Home > Journals > LAWREVIEW > Vol. 96 > No. 2 (2023)
In October 2021, a former Facebook employee, Frances Haugen, publicly revealed that the company's internal research documented harms that its products caused some of its users. The company’s response was sadly predictable. It questioned the reliability of Haugen’s testimony, asserted its commitment to doing the right thing, and then diverted the public’s attention by changing its name to Meta. The company’s deny-and-distract tactics were, by now, all too familiar and provided few answers.
More than any other platform company, Facebook has found itself at the center of controversy. Its advertisement-supported business model relies upon user engagement which means that its algorithms often, even if unintentionally, promote content that is false, divisive, and harmful to its users. The company profits handsomely from scams that proliferate on its site. Its practices governing data collection and online tracking activities are dubious at best.
Yet, despite all the hand wringing and negative commentary about the legality and ethicality of its business, Facebook continues to engage in practices with harmful social consequences. According to a Wall Street Journal investigation referred to as the “Facebook Files,” the company’s own research documented the harms that its products inflict upon its users and society. How then has Facebook managed to get away with it for so long?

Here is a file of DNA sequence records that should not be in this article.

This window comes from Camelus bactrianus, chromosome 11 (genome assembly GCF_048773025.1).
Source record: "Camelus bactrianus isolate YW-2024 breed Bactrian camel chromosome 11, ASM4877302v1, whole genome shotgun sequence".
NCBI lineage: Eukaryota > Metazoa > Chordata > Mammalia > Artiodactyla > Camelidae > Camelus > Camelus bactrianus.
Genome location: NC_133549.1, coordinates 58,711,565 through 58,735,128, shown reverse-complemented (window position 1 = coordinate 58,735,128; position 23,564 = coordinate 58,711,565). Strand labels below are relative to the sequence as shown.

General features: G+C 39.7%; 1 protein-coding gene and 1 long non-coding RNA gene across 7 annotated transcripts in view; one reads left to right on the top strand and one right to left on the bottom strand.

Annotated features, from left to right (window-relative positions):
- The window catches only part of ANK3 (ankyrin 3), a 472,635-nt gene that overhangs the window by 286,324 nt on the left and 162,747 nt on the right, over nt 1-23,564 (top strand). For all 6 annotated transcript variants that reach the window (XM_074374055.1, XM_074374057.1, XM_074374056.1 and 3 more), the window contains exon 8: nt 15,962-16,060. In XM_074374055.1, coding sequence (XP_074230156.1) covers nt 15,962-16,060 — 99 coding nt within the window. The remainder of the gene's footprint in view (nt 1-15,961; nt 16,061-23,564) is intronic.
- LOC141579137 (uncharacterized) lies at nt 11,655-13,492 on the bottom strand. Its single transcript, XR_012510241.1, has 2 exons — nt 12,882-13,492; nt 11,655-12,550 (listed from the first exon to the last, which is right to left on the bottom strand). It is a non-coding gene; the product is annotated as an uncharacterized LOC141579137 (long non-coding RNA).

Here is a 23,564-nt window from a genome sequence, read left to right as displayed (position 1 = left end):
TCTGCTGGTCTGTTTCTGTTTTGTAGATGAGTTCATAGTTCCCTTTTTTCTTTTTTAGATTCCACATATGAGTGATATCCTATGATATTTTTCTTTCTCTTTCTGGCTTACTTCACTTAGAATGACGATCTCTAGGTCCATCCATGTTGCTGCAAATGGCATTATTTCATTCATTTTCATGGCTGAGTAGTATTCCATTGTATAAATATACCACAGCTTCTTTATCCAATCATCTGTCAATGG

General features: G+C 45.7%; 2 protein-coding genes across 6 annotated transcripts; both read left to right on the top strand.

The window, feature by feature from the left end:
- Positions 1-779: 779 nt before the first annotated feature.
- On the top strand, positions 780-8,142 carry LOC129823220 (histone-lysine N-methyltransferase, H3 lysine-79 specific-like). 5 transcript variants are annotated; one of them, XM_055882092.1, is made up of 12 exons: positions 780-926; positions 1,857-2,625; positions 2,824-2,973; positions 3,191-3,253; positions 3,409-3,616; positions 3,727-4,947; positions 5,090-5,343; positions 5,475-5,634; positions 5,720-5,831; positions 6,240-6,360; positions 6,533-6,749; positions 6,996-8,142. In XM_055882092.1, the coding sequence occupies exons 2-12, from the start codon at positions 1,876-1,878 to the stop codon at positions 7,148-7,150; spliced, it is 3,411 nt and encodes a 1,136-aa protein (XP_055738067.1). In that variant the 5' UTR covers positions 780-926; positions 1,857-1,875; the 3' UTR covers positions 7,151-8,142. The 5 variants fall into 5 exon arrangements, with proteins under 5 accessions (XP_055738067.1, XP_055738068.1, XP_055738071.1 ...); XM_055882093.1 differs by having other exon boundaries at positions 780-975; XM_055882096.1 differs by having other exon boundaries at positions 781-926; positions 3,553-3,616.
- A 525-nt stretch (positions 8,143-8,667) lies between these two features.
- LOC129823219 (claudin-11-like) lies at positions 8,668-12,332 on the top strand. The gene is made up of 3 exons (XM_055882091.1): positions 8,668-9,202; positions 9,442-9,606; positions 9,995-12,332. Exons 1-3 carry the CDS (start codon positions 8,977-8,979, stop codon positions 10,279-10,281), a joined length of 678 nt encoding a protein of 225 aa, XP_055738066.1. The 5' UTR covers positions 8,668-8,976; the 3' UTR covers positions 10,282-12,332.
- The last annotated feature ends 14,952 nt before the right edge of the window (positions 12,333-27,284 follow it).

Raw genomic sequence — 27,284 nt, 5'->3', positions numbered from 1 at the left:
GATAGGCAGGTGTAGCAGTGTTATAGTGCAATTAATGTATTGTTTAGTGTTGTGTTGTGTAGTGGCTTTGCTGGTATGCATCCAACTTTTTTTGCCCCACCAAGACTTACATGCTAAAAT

In the absence of regulation, the public depends upon private citizens to claim their rights and redress their wrongs in a court of law. When companies deploy new technology and new business models, legislators and regulators are often slow to react. Consequently, the legality of these new practices is often litigated in court, typically in a class action lawsuit brought against the company. The imposition of civil liability is especially critical in Facebook’s case because the company has been famously evasive about its internal research and what it knows about its products. A lawsuit could be an important way to compel Facebook to disclose some of that information.
However, platform companies such as Facebook typically escape liability for content on their websites because of the immunity provided by section 230 of the Communications Decency Act. They claim that they are not publishers of content. Instead, they argue, they merely provide a platform for the distribution of content created by others. As mere platforms, courts have held that they are not responsible for defamatory or harmful content on their websites, even if they occasionally exercise removal or moderation power.